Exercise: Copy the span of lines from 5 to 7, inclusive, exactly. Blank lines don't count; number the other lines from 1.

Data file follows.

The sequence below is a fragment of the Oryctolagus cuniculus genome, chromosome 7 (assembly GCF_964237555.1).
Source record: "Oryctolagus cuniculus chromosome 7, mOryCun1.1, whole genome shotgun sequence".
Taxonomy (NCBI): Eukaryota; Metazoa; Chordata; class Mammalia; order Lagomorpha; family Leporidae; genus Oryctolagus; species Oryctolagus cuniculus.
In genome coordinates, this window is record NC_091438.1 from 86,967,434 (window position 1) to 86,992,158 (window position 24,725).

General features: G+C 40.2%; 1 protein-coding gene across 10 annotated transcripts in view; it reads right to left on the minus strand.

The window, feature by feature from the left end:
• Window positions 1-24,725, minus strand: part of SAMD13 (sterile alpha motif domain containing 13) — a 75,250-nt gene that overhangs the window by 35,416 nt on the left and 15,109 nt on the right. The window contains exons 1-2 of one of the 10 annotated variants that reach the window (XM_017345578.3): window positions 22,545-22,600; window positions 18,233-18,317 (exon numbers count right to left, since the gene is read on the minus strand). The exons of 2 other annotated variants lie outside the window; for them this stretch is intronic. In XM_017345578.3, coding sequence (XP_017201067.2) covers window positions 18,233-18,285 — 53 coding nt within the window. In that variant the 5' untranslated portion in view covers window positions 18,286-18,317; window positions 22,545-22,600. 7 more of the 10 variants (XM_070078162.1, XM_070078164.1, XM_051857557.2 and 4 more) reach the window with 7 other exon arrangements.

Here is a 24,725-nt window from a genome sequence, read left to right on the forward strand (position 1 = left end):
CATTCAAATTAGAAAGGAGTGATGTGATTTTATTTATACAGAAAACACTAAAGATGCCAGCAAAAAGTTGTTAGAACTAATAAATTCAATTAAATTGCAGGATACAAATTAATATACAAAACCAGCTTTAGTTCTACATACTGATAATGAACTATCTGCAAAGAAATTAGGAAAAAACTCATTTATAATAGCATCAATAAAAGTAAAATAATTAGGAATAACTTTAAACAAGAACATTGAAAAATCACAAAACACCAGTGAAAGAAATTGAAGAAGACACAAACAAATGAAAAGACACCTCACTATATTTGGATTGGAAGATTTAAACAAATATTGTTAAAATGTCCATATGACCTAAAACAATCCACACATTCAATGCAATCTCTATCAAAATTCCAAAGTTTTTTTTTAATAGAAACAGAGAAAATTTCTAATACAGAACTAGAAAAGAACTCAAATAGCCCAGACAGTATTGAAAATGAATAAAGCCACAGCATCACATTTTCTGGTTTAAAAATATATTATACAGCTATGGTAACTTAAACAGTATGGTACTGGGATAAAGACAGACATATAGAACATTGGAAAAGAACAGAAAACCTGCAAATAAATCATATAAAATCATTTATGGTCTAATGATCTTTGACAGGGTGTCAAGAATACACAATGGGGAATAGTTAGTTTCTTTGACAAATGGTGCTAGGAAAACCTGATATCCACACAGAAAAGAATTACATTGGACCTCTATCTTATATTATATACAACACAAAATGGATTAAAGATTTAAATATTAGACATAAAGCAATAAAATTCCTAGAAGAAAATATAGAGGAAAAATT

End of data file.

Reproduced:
General features: G+C 40.2%; 1 protein-coding gene across 10 annotated transcripts in view; it reads right to left on the minus strand.

The window, feature by feature from the left end:
• Window positions 1-24,725, minus strand: part of SAMD13 (sterile alpha motif domain containing 13) — a 75,250-nt gene that overhangs the window by 35,416 nt on the left and 15,109 nt on the right. The window contains exons 1-2 of one of the 10 annotated variants that reach the window (XM_017345578.3): window positions 22,545-22,600; window positions 18,233-18,317 (exon numbers count right to left, since the gene is read on the minus strand). The exons of 2 other annotated variants lie outside the window; for them this stretch is intronic. In XM_017345578.3, coding sequence (XP_017201067.2) covers window positions 18,233-18,285 — 53 coding nt within the window. In that variant the 5' untranslated portion in view covers window positions 18,286-18,317; window positions 22,545-22,600. 7 more of the 10 variants (XM_070078162.1, XM_070078164.1, XM_051857557.2 and 4 more) reach the window with 7 other exon arrangements.